We have seen an administration and a Republican philosophy that doesn't work for the majority of Americans. It works for a few. If you are one of the folks who is out there trying to make sure you can make as much money as possible for yourself and your friends, you may have done pretty well. But there has been no willingness to understand the consequences for the majority of Americans or to accept any responsibility to make sure that the majority of Americans can benefit from the resources and opportunities and wealth of this great country.

This culture of greed and corruption, supported by Senator McCain and President Bush and others for 6 years running, has led to Enron. I remember having people sitting in my office who had everything in their company's pension. They worked for Enron. They lost it all. They lost it all because of the schemes and the lack of accountability and oversight. They lost everything in their pension plans and they sat in my office and said: Thank goodness for Social Security because that is all I have left.

The same folks who gave us the Enron debacle want to privatize Social Security, including John McCain. No-bid contracts, such as Halliburton in Iraq; continual tax cuts only for the wealthiest Americans; weak oversight of public industries, regulated industries, regulated in the public interest; a disregard for the Constitution; and now the latest economic crisis we see.

Fundamentally, the question is: Who are we as a country and do we want to continue these failed philosophies? That is not by accident. I suggest this is the result of a world view, a set of values and philosophies that does not put the majority of Americans and our country first, but basically puts in place the idea that greed is good and you should make it while you can, and we are going to make sure we strip away any public protections so your ability is unfettered to do what you want to do for yourself as opposed to what needs to be done on behalf of the American people.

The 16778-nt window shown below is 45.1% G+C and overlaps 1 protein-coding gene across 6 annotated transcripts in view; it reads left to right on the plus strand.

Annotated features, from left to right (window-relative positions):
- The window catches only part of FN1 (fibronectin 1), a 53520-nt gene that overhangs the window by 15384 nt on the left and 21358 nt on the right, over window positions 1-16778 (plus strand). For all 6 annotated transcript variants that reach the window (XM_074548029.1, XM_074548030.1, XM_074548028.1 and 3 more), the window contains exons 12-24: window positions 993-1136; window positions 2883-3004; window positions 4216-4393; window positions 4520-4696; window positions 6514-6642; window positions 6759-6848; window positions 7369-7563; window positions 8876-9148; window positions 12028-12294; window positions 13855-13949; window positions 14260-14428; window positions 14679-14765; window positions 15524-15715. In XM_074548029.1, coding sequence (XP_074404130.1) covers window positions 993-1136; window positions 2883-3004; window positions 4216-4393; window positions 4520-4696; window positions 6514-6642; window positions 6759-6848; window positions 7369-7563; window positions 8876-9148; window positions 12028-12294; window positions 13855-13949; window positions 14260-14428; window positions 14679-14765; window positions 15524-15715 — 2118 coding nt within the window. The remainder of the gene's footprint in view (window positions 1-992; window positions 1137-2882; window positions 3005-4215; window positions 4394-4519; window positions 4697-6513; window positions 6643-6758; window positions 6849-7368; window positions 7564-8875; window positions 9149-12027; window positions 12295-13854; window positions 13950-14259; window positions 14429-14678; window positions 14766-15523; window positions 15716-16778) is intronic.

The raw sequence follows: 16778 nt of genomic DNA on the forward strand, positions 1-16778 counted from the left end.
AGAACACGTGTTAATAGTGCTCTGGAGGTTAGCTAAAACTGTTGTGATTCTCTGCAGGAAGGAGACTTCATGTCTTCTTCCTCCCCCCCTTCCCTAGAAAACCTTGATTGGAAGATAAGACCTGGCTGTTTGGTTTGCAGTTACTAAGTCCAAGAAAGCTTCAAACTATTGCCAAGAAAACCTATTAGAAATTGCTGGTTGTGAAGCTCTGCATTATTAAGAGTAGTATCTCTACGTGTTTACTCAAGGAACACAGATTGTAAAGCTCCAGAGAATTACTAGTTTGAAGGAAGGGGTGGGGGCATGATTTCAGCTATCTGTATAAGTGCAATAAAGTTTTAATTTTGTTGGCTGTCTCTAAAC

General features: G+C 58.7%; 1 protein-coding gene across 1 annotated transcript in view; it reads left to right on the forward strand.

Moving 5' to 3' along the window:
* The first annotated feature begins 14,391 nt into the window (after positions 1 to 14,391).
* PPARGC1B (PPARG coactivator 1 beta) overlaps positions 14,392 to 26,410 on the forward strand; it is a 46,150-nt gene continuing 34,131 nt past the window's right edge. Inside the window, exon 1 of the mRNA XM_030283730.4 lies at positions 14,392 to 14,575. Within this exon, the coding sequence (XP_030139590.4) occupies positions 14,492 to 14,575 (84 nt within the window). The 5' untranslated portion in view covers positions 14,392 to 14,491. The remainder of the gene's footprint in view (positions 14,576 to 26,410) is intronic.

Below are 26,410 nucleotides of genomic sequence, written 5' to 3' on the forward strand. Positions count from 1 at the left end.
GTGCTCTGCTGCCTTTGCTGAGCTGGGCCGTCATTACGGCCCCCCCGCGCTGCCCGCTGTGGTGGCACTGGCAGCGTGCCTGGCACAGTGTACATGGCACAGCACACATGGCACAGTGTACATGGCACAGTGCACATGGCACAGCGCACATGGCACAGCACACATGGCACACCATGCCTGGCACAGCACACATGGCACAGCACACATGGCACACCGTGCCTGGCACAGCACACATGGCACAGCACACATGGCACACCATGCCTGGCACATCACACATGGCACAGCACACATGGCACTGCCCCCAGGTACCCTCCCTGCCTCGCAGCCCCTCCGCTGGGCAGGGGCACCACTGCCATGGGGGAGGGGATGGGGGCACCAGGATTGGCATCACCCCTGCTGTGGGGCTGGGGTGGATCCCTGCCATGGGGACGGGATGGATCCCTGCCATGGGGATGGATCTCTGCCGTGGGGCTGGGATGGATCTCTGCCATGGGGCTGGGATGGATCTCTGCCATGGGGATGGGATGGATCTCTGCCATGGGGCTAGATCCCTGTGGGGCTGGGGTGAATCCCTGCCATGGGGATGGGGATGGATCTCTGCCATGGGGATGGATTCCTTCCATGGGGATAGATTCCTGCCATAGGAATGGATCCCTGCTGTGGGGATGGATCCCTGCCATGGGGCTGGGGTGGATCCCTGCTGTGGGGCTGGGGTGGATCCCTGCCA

If we don't have a change in this country, we are going to see the same failed blueprint with more of the same failed results, disastrous results. That is why I believe so strongly we need a change in direction and a change of values to put the American people first.

Again, our colleague, Senator McCain, who has said that the fundamentals of the economy are strong, has worked to deregulate markets, has called himself a deregulator. Unfortunately, it is those policies that have gotten us to where we are today.

This is the most serious financial crisis since the Great Depression. And what is the plan at this point? To study the problem. Senator McCain has said today we should study the problem.

We don't need another commission. What we need are people who will make sure that the accountability, the oversight, the power that is here to stop price gouging, to bring oversight to what is going on is actually used. It hasn't been used under this administration. For 6 of the last 7 1/2 years there was every effort, in fact, to pull back on who was put on boards and commissions, the regulators, the overseers. They essentially were made up of people who didn't believe in the mission, who didn't believe they were there for the public interest.

Right now we have a situation where there are 84,000 Americans who lost their jobs last month, 90,000 Americans who lost their homes last month. They don't want another study. They don't want another commission. They want leaders who get it. They want leaders who understand their role in this Government of ours, this public trust we have, not on behalf of just ourselves and our friends but on behalf of everybody in this country, to make sure the rules are fair, that they are followed, and that everybody has a chance to make it. That is what it is supposed to be about.

I am also reminded that Senator McCain has chaired the Commerce Committee and oversaw a massive deregulation scheme that gutted our oversight of these markets. Where is the accountability? Instead of protecting consumers and preventing abuse, the special interests ruled. And Chairman McCain oversaw that effort.

The same economic philosophy of the Bush administration joined by Senator McCain for the last 8 years has been to give more and more to those who have the most, ignore the ability of others to make sure they can have what they have earned--their job, their pension, that Social Security is strong, they can afford to put food on the table and pay for the gas and be able to have what we all expect as Americans that will be available to us if we work hard and follow the rules.

We have had the same philosophy in place, the same philosophy that has brought us 8 straight months of job loss, the same economic philosophy that has left incomes stagnant while families find themselves spending twice as much on the basics of their life.